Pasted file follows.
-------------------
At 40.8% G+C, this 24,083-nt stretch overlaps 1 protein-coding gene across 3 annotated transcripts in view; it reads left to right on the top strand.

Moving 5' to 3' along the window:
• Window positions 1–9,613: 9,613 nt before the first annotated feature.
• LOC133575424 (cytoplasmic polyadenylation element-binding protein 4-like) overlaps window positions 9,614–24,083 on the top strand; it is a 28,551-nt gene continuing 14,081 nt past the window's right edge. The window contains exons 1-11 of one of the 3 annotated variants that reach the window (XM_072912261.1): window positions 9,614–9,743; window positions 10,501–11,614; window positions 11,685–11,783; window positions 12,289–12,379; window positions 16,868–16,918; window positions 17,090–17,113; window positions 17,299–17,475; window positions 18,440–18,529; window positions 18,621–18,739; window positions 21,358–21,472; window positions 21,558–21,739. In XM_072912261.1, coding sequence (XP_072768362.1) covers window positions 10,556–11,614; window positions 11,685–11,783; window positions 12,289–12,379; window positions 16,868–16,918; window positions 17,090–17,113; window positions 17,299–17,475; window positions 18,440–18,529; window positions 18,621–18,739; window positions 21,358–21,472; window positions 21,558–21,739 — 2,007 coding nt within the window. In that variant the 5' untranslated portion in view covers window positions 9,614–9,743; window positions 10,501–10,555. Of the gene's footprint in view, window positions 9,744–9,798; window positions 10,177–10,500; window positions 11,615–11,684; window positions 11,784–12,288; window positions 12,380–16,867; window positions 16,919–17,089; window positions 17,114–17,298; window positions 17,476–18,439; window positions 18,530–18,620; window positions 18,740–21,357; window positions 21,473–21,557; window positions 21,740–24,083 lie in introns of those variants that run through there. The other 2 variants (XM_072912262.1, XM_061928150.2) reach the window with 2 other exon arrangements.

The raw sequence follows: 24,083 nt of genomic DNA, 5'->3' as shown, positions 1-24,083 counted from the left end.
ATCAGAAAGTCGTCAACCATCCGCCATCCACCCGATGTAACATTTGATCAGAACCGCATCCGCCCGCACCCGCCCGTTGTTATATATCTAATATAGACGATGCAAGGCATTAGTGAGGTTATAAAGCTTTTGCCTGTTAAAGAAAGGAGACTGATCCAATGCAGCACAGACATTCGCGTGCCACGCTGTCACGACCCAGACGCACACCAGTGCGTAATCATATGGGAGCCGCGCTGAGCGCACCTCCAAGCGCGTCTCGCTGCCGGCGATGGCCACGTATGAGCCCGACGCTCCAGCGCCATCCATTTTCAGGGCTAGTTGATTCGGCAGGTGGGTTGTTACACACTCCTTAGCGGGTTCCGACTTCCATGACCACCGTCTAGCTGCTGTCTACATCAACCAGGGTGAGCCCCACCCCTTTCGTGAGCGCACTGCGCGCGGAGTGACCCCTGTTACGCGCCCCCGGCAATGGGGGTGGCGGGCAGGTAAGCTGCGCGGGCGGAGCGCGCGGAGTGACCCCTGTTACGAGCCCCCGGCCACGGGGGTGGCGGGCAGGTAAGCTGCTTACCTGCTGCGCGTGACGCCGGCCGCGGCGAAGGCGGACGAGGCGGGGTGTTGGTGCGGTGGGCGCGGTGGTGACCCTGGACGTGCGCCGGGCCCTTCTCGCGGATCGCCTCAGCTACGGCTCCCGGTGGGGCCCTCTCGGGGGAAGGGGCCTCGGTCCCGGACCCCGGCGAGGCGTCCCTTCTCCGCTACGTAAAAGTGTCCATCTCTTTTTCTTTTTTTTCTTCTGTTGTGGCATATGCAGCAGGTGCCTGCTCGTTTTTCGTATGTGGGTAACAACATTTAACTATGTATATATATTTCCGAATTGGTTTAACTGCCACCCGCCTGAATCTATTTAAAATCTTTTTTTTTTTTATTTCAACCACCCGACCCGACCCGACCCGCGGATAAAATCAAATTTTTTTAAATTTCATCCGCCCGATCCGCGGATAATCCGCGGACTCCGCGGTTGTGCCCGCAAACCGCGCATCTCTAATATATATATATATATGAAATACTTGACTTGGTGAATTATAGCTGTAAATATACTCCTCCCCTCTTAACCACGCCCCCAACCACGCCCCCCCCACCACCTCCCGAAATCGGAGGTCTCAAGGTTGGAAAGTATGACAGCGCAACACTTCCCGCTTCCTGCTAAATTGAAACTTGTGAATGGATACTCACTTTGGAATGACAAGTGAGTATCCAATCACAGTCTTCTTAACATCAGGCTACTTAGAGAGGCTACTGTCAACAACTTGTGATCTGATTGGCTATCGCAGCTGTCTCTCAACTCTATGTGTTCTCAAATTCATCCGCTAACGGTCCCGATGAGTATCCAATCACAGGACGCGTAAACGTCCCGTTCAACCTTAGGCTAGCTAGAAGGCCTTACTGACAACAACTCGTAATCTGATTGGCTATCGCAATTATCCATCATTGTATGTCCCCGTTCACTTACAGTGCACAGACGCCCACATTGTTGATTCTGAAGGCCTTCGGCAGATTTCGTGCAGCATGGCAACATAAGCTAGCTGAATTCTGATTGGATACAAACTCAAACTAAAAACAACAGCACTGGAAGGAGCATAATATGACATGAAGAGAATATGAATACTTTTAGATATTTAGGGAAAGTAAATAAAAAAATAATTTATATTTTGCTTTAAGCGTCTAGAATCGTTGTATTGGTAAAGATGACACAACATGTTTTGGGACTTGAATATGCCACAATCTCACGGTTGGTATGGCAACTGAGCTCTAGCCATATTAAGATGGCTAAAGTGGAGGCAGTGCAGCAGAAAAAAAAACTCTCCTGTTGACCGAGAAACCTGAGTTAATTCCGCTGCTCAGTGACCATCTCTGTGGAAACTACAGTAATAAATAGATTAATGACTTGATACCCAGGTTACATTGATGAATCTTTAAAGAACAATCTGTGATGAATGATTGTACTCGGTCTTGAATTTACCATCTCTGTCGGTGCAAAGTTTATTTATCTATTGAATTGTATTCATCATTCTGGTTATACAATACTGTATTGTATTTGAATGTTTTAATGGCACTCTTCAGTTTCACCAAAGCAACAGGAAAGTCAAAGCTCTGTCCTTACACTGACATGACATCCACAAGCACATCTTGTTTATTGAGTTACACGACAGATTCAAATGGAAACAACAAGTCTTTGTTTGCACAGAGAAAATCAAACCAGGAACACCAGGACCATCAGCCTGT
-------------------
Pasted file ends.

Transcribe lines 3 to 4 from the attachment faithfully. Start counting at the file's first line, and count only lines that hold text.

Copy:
• Window positions 1–9,613: 9,613 nt before the first annotated feature.
• LOC133575424 (cytoplasmic polyadenylation element-binding protein 4-like) overlaps window positions 9,614–24,083 on the top strand; it is a 28,551-nt gene continuing 14,081 nt past the window's right edge. The window contains exons 1-11 of one of the 3 annotated variants that reach the window (XM_072912261.1): window positions 9,614–9,743; window positions 10,501–11,614; window positions 11,685–11,783; window positions 12,289–12,379; window positions 16,868–16,918; window positions 17,090–17,113; window positions 17,299–17,475; window positions 18,440–18,529; window positions 18,621–18,739; window positions 21,358–21,472; window positions 21,558–21,739. In XM_072912261.1, coding sequence (XP_072768362.1) covers window positions 10,556–11,614; window positions 11,685–11,783; window positions 12,289–12,379; window positions 16,868–16,918; window positions 17,090–17,113; window positions 17,299–17,475; window positions 18,440–18,529; window positions 18,621–18,739; window positions 21,358–21,472; window positions 21,558–21,739 — 2,007 coding nt within the window. In that variant the 5' untranslated portion in view covers window positions 9,614–9,743; window positions 10,501–10,555. Of the gene's footprint in view, window positions 9,744–9,798; window positions 10,177–10,500; window positions 11,615–11,684; window positions 11,784–12,288; window positions 12,380–16,867; window positions 16,919–17,089; window positions 17,114–17,298; window positions 17,476–18,439; window positions 18,530–18,620; window positions 18,740–21,357; window positions 21,473–21,557; window positions 21,740–24,083 lie in introns of those variants that run through there. The other 2 variants (XM_072912262.1, XM_061928150.2) reach the window with 2 other exon arrangements.